COUNTY — Twelve small private schools in San Luis Obispo County had waivers approved for in-person instruction. 

SLO County Public Health Officer Dr. Penny Borenstein said Aug. 19 that eight of the schools and districts in the County that applied for a waiver were approved. Four more were added this week.

The total enrollment of the 12 schools that applied for the waiver was estimated at 1,200 by Borenstein. Enrollment for all schools in the County was roughly 35,000.

“It’s a small number but I am hopeful that we can use that as a tool to understand how to introduce in-person instruction and see how well these small schools do it,” Borenstein said. “And then use that as a way to expand on it in other elementary schools and eventually, I hope to be able to get all of our kids back in school.”

The 12 private schools are:

Reopening plans for the schools were posted on their respective websites. The County has not released the names of the other five schools or districts that submitted waivers.

On July 17, Governor Gavin Newson announced that if a county has been on the Monitoring List within the last 14 days, schools must only conduct distance learning until the county has been off the monitoring list for at least 14 days. 

San Luis Obispo County was added to the County Monitoring List on July 16 and remains on the list.  

The state’s guidelines for reopening schools included a waiver for elementary schools. Local health officers may grant a waiver to allow elementary schools to reopen in-person instruction if the waiver is requested by the district superintendent or private school, in consultation with labor, parents and community-based organizations. When considering a waiver request, the local health officer must consider local data and consult with the California Department of Public Health.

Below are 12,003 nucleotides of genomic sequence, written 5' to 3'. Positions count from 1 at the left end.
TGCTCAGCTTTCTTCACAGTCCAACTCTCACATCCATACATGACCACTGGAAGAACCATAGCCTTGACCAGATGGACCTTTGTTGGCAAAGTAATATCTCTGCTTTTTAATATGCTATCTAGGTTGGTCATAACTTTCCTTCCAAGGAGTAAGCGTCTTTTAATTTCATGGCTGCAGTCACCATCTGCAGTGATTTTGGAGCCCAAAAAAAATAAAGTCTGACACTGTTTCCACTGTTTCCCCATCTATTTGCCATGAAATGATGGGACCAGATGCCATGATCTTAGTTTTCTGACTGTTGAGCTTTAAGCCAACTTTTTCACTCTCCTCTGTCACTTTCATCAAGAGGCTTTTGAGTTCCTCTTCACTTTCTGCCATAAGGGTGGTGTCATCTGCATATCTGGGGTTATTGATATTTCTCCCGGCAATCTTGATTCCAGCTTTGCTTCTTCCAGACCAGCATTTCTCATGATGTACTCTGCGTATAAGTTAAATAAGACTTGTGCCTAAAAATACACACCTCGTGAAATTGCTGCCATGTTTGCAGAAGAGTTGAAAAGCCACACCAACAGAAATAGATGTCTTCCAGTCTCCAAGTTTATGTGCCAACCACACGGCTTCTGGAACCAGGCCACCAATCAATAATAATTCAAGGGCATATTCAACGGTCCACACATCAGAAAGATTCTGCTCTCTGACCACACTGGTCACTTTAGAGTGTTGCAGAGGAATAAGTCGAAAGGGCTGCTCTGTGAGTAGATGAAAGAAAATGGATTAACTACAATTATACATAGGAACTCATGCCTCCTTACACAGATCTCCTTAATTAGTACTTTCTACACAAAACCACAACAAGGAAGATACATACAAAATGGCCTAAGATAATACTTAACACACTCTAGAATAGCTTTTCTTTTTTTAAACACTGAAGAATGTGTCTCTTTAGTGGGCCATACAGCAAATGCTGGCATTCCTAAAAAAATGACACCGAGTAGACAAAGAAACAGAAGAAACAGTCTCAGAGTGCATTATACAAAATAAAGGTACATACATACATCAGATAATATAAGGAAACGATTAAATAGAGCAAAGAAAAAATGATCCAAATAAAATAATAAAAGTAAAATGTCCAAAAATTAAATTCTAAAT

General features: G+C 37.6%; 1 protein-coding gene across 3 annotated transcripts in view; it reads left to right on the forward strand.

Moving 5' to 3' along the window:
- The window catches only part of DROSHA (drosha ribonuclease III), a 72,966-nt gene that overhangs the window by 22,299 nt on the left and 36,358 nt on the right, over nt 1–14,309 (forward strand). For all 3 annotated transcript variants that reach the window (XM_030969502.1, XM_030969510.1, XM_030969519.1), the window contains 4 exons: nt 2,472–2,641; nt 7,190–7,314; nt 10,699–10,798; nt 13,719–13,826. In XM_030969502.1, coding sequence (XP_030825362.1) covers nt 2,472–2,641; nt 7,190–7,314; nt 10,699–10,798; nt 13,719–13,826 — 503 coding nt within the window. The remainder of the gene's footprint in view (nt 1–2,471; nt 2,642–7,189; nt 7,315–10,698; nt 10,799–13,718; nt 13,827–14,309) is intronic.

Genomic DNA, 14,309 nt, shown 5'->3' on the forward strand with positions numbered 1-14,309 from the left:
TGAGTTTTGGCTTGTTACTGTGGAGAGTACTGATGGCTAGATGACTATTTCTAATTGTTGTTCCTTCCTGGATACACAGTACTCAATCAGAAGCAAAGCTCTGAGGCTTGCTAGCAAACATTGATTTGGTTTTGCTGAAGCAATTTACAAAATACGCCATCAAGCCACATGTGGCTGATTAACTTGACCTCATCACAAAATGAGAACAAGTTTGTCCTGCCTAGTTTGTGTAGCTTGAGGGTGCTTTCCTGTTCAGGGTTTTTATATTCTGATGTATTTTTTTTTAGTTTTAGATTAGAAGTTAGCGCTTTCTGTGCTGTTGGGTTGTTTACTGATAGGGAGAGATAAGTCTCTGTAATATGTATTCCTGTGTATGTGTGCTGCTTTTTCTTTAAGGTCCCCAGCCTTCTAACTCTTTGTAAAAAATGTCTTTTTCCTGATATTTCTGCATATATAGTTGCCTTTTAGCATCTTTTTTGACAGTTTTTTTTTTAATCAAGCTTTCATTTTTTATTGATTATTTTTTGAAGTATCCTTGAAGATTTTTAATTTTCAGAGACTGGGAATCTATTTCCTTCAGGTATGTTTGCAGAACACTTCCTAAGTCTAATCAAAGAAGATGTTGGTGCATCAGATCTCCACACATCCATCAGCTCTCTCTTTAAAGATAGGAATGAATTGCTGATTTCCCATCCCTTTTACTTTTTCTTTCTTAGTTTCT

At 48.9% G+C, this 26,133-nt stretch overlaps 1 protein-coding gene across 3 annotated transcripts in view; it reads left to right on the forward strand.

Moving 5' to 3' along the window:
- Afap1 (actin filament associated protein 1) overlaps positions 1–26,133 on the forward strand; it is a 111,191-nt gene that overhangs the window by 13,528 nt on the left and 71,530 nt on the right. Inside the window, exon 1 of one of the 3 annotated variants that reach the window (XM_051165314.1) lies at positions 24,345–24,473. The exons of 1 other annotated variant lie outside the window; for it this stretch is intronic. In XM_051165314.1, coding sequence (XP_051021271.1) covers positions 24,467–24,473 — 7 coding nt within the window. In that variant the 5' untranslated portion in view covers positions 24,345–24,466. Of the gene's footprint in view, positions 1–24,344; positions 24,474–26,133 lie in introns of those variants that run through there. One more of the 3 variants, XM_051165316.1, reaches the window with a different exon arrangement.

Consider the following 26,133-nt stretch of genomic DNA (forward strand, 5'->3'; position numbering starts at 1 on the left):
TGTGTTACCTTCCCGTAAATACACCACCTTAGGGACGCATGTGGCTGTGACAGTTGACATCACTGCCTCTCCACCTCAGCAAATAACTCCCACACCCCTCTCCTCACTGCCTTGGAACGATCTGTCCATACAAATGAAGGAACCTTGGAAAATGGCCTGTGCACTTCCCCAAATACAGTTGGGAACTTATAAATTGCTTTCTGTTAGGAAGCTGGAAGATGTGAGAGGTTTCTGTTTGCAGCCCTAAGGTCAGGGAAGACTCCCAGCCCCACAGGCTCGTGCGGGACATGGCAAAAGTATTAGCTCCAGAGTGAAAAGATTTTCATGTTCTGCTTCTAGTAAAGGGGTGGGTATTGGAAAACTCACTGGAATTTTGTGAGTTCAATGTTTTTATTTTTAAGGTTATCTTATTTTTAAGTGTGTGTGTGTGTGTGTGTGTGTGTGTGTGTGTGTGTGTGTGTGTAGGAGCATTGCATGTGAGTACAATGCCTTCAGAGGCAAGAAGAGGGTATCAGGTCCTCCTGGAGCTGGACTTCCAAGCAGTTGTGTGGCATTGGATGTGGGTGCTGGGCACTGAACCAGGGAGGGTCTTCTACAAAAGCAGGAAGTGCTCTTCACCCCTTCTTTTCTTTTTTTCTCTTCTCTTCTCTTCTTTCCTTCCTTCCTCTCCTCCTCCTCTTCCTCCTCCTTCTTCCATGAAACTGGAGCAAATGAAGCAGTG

Borenstein provided a couple of reasons the waiver is solely for elementary-aged students.

“The justification for such waivers is based on the current best available scientific evidence which shows that COVID-19 related risks in schools serving elementary age students are lower than and different from the risks to staff and students in schools serving older students,” she stated. “In particular, there appears to be lower risk of child-to-child or child-to-adult transmission in children under 12, and the risk of infection and serious illness in elementary school children is particularly low.”

The reopening plans posted by the seven approved schools were similar.

Classes or cohorts will have less than 20 students, social distancing inside and outside the classroom, assigned seating, staff and students above second grade will be wearing face masks or face shields, and staff and student temperatures will be taken daily.

Many of the schools will have staggered drop-off and pick-up times for students, staggered lunch and recess times and staggered times and days of on-campus instruction.

Each student will have their own set of school supplies. Sanitizing will be done throughout the day.

Borenstein has said from the outset that her preference is to have students on campus learning in-person from teachers.

“In-person instruction is academically and socially critical for younger students, in alignment with state standards,” Borenstein stated in a letter to schools outlining the waiver process. “Students from socio-economically disadvantaged backgrounds are particularly harmed by a lack of access to in-person instruction.”